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 Columbine transforms police tactics

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sororityalpha
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PostSubject: Columbine transforms police tactics   Sat Jan 07, 2017 9:01 pm


Mar. 7, 2001 - The post-Columbine world is a scary place. And law enforcement officials have to be prepared for it.

Since Eric Harris and Dylan Klebold killed 13 people at Columbine High School before committing suicide almost two years ago, training for law enforcement officers has undergone a "fundamental quantum shift," said retired Army Lt. Col. Dave Grossman.

Officers responding to Columbine sought to set up a perimeter and contain the shooters. Officers in the new world move quickly to chase, find and, if necessary, kill the killers.

"The fundamental change is that if somebody is actively shooting, then the law enforcement officers are being trained to move toward the sound of the guns," said Grossman, the author of two books on school shootings. He also provides tactical training to the FBI and other agencies.

"If someone is actively killing someone, then as a law enforcement officer, you need to move to the shooting and take decisive action," Grossman said.

Nowhere was this change more apparent than at Santana High School in Santee, Calif., on Monday, when officers already inside the school and just arriving to the scene acted almost immediately to corral 15-year-old Charles Andrew "Andy" Williams, who had killed two people and wounded 13 others.

The law enforcement response at Columbine has also come under fire. The Governor's Columbine Review Commission declared just days before the Santee shootings that the traditional law enforcement strategy used at Columbine - confine and wait - only gave Harris and Klebold more time to cause damage.

Nine lawsuits filed by families of about 20 Columbine victims against the Jefferson County Sheriff's Office allege that a quicker response could have saved lives.

Law enforcement agencies locally and nationally have studied the Columbine response to learn how to better handle such a situation in the future.

"We all learned from Columbine," said Westminster SWAT Cmdr. Gene Boespflug. "The entire department has been trained with immediate action rapid de ployment." Many metro-area departments have or are in the process of training every officer on the force to handle what is known as the "active shooter." Officers are traditionally trained to deal with people such as bank robbers or hostage-takers. In those situations, officers want to negotiate an end to the situation peacefully.

"People need to realize the old-time talk-and-tactics response still works," said Lakewood police Capt. Jerry Garner. "In other words, setting up a perimeter and waiting is going to work in most situations." But the active shooter is a different matter.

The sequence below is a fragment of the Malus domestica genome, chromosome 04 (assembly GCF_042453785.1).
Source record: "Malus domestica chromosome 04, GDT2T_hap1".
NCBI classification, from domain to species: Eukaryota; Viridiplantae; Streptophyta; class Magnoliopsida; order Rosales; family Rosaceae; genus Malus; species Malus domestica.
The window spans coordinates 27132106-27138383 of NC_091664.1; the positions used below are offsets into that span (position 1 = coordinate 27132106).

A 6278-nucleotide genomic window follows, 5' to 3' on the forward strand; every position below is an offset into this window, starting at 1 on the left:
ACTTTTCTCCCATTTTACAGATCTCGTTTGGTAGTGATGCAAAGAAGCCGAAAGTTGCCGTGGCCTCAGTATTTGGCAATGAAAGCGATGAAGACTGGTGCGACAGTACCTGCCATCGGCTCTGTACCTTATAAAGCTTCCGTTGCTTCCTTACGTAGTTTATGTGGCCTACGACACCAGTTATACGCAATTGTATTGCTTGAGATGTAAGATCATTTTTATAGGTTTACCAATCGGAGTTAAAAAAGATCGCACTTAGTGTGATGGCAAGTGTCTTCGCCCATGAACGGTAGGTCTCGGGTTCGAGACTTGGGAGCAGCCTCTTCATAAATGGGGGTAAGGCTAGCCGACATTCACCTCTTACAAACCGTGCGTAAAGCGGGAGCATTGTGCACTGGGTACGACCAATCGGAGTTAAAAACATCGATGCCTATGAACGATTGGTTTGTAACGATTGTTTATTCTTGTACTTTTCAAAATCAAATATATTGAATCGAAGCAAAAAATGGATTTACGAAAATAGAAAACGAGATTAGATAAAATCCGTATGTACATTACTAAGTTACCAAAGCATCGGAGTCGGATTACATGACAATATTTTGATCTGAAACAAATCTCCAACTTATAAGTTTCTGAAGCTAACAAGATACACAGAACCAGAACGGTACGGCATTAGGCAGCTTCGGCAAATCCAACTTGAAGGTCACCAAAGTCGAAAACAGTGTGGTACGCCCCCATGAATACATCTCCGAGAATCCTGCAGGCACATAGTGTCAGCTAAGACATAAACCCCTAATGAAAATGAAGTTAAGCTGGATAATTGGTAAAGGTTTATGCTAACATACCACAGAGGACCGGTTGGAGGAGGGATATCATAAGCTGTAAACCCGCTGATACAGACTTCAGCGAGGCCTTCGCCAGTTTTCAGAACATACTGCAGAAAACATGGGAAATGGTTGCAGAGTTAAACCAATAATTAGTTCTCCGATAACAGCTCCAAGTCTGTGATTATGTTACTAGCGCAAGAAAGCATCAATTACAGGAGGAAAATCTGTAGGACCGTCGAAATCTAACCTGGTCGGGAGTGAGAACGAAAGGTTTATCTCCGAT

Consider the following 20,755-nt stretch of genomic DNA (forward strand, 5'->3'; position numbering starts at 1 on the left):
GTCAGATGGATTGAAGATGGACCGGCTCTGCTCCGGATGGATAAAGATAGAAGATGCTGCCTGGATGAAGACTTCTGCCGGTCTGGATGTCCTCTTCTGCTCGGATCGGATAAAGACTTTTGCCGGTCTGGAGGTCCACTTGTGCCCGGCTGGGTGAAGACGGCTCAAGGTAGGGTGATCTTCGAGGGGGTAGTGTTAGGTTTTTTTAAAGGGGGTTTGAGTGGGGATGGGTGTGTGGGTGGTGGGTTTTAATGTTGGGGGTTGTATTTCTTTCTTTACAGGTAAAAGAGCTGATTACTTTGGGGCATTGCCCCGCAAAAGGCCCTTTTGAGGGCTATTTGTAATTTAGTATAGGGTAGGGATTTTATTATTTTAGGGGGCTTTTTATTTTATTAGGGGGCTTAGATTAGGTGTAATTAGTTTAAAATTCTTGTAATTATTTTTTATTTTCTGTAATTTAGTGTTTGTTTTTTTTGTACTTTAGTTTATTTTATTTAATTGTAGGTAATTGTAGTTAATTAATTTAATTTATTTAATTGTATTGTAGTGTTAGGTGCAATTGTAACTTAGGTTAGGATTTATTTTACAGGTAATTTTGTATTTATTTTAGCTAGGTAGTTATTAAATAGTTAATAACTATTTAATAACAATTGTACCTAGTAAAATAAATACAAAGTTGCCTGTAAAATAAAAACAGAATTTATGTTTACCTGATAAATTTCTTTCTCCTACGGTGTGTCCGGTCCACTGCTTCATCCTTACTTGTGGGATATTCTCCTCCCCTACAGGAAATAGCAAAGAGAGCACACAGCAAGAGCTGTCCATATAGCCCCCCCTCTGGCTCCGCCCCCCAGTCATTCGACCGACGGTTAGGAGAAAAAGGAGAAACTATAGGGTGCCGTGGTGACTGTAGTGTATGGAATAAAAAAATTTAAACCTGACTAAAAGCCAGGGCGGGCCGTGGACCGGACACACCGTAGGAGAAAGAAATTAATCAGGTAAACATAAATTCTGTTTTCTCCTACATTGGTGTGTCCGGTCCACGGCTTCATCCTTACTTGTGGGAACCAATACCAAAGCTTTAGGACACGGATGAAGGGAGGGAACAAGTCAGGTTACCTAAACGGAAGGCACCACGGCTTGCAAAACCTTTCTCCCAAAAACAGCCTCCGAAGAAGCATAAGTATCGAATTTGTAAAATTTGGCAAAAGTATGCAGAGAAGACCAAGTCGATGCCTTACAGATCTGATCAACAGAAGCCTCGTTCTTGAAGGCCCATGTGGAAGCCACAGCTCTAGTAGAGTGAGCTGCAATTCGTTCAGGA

"As you saw at Columbine, the majority of these individuals don't care if they're going to be apprehended," Boespflug said. "They may commit suicide or suicide by cop. They don't care."

So now, instead of waiting outside, authorities wait until they get four officers on scene, Grossman said. Then, they move in a diamond pattern, with a point man, two flankers and a rear.

Training drills frequently involve officers having to concentrate through screams, bodies and scared victims running toward them.

"You don't wait," said Capt. Tim Cuthriell, the head of Denver's Metro/SWAT bureau. "If lives are being lost and shooting is taking place, you go in as quickly as possible and attempt to confront and neutralize the shooter."

Cuthriell said Denver officers used the technique in January at a possible hostage situation at a bank in Cherry Creek. When officers went in, though, they discovered that the robbers had left and locked two bank employees in the vault.

Cuthriell said Denver SWAT officers have been trained in such rapid-response techniques for years. Grossman said Columbine provided a wake-up call that all police officers need to have this type of training.

"It really was a watershed," he said.

But as fundamentally as Columbine may have changed police response techniques, many still question whether these tactics would have helped at the school.

"If you look at the scenario at Columbine, I don't think it would have made a difference because we had a complex situation," Jefferson County Sheriff John Stone said. "This was a very complex situation. There could be times when it would make a difference if you have a different set of variables."

Stone said the tactics worked well in Santee, where officers did not have to deal with being shot at or have to worry about bombs and booby traps. The Santana High School shooter acted alone and had only a single pistol.

Others agree that Columbine presented a different challenge to officers.

"From what I know about the California incident, I don't think you can draw a similarity between the incident there and Columbine," said Golden Police Chief Russ Cook. "You train and train, and you can't predict what will be around the corner unless you're some kind of mind-reader on the next incident."

Unfortunately for law enforcement officers, the post-Columbine era sometimes demands just that.

"It's a brave new world," Grossman said.
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